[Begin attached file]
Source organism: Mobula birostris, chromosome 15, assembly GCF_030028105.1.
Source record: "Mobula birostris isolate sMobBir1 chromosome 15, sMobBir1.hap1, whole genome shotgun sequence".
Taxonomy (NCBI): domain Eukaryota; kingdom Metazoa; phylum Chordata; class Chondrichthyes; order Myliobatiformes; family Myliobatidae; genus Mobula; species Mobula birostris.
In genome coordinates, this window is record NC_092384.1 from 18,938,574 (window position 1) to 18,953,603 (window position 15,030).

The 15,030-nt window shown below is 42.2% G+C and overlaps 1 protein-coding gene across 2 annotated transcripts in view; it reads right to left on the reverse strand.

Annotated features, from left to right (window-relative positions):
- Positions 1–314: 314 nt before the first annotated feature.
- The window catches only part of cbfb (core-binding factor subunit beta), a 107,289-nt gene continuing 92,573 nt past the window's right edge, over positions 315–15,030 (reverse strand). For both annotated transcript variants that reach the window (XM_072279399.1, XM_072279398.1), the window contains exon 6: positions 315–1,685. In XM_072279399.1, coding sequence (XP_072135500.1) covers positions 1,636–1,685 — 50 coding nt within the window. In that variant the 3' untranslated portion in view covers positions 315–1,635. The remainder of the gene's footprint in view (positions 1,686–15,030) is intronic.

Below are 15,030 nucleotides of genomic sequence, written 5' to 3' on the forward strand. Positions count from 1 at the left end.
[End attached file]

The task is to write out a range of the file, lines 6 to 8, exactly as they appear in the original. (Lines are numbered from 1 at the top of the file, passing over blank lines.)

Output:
Annotated features, from left to right (window-relative positions):
- Positions 1–314: 314 nt before the first annotated feature.
- The window catches only part of cbfb (core-binding factor subunit beta), a 107,289-nt gene continuing 92,573 nt past the window's right edge, over positions 315–15,030 (reverse strand). For both annotated transcript variants that reach the window (XM_072279399.1, XM_072279398.1), the window contains exon 6: positions 315–1,685. In XM_072279399.1, coding sequence (XP_072135500.1) covers positions 1,636–1,685 — 50 coding nt within the window. In that variant the 3' untranslated portion in view covers positions 315–1,635. The remainder of the gene's footprint in view (positions 1,686–15,030) is intronic.